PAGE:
Rust has been well-supported on ARM for a while.
  • Wilco1 - Wednesday, March 31, 2021 - link

    Many languages have claimed to solve all computing problems, but none did as well as C/C++. Why would Rust be any better than Java, C#, D, Swift, Go etc?

    Also you're forgetting that compilers and runtimes will still have bugs. 100% memory safe is only achievable using ROM.
  • kgardas - Wednesday, March 31, 2021 - link

    Because from all mentioned languages, Rust is not GC-based language and has highest chance to be involved in system programming. See Rust addition into the Linux kernel. See MS praise for Rust etc. Generally speaking Rust is more typesafe/memory safe than C, and good old C is really old enough to be replaced completely. Reply
  • Wilco1 - Wednesday, March 31, 2021 - link

    Ditching GC is good but it doesn't solve the fundamental problem. I once worked on a new OS written in a C# variant, and it was riddled with constructs that switch off type checking and GC in order to get actual work done. So in the end it didn't gain safety while still suffering from all the extra overheads of using a "safe" language.

    So I remain sceptical that yet another new language can solve anything - it's hard to remain safe while messing about with low level registers, stacks, pointers, heaps etc. Low-level programming is something some people can do really well and others can never seem to master.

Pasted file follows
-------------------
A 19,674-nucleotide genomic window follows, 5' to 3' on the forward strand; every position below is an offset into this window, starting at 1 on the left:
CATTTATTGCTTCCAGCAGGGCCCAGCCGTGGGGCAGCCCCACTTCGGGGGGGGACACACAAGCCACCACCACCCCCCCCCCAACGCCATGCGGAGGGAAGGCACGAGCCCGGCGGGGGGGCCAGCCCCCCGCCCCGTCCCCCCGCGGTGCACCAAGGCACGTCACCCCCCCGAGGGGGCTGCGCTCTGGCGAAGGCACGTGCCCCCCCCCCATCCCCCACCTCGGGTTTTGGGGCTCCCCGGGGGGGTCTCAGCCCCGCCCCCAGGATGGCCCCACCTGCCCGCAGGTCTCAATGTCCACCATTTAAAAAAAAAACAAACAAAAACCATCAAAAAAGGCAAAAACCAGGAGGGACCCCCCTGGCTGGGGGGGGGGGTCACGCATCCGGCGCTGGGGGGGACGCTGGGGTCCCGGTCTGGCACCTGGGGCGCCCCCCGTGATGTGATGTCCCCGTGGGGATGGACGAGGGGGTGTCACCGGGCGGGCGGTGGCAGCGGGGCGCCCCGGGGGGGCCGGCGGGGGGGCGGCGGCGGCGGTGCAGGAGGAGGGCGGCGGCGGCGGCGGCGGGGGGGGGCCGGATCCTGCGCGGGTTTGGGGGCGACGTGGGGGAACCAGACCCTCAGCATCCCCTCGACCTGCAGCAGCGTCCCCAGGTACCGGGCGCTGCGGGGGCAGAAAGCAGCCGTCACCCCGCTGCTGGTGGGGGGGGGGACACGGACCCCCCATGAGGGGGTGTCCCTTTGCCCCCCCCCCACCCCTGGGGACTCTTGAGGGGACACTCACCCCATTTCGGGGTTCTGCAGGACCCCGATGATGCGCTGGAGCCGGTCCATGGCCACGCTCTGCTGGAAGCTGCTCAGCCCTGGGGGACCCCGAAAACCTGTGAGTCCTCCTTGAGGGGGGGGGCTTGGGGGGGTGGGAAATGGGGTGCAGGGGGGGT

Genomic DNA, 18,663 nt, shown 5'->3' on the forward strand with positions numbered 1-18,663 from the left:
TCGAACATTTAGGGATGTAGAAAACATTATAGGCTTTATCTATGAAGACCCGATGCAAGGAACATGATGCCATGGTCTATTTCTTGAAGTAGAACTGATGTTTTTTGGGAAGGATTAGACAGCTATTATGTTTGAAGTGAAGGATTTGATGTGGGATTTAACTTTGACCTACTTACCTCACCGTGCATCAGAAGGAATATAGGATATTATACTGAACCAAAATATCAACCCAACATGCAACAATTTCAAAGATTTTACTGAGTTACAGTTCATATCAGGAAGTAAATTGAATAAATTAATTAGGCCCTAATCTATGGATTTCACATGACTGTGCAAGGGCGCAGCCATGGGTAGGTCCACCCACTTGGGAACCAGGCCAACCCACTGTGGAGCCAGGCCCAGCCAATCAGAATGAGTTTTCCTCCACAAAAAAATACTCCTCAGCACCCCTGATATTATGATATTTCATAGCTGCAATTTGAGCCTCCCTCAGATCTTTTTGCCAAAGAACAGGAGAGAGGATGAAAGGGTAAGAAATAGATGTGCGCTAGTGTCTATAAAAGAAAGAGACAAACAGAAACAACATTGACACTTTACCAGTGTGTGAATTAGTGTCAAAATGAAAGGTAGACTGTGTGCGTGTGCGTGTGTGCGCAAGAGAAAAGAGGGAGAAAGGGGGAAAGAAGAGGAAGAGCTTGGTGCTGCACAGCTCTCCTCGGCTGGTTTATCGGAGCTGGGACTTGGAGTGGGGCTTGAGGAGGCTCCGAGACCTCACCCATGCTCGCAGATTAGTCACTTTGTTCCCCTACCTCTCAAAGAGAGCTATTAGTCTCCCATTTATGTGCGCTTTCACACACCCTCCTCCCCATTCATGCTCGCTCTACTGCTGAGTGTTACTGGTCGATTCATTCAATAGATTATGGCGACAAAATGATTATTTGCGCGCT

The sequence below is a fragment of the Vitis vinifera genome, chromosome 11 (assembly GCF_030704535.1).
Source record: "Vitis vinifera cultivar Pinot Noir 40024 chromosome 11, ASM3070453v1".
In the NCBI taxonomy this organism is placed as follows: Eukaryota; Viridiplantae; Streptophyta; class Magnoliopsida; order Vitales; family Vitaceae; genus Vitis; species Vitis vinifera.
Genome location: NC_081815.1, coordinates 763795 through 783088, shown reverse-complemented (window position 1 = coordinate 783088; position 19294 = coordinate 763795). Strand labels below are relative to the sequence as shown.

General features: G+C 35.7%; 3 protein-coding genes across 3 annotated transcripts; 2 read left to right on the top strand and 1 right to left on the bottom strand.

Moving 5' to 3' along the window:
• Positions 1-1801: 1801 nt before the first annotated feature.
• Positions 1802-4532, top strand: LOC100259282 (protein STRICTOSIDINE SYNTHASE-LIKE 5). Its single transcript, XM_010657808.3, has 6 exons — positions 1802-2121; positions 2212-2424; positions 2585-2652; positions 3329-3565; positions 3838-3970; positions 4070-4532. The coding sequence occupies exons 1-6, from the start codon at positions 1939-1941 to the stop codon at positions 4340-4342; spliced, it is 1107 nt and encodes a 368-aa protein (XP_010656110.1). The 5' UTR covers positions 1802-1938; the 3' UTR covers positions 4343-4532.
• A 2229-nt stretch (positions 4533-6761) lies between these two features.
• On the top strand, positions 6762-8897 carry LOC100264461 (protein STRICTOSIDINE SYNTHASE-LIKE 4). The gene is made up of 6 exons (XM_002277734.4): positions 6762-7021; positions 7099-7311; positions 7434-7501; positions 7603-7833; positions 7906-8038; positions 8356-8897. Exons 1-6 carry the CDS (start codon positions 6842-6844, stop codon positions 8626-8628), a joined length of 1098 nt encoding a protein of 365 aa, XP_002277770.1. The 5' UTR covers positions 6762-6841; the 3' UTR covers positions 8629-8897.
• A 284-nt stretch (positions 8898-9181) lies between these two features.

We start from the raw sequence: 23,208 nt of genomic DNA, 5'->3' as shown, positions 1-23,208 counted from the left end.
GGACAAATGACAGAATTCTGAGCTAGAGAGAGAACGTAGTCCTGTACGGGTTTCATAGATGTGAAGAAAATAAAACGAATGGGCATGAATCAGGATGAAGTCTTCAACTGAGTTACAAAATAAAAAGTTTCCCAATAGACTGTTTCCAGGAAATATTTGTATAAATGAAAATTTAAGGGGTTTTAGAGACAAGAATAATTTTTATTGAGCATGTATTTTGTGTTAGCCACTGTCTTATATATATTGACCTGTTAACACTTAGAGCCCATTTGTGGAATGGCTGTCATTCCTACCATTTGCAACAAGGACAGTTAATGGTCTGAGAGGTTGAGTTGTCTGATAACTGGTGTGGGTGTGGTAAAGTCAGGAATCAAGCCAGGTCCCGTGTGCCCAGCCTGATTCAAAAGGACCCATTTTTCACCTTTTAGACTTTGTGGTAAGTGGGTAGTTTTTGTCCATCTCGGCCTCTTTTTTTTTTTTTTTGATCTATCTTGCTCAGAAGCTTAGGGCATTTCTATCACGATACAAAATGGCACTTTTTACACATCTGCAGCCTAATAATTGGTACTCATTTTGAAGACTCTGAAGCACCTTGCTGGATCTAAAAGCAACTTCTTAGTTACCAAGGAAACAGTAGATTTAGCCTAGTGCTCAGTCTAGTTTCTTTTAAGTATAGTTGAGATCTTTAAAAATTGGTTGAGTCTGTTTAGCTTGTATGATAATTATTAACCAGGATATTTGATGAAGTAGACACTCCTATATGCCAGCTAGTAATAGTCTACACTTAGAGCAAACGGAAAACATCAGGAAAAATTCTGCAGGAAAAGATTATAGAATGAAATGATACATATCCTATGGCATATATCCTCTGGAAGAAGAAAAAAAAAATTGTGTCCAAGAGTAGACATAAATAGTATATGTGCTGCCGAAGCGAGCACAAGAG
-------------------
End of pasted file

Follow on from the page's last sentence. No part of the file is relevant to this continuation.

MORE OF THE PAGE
• mdriftmeyer - Thursday, April 1, 2021 - link

    We're not talking C89 but C17 and most OS solutions are already implementing those modern features. C2x has an awful lot of work being finalized into it.

    Good old C isn't old anymore.

    And no, Linus, Apple, Microsoft aren't ditching C/C++ in their Kernels for Rust.
  • melgross - Saturday, April 10, 2021 - link

    Rust will be safer until the hacking community is interested enough to find all of the bugs and poor thinking that undoubtedly exists in Rust, as it has in every language over the decades that was declared safe. Reply
  • JoeDuarte - Wednesday, March 31, 2021 - link

    Are you aware of formal verification? There are formally verified OSes now, like seL4.

    There's also the CHERI CPU project, which Arm in involved in.

    And formally verified compilers line INIFRIA.

    We need to junk C and C++ and replace them with serious programming languages that are far more intuitive and sane, as well as being memory safe. Rust is terrible from a syntax and learning standpoint, and much better languages are possible. The software industry is appallingly lazy.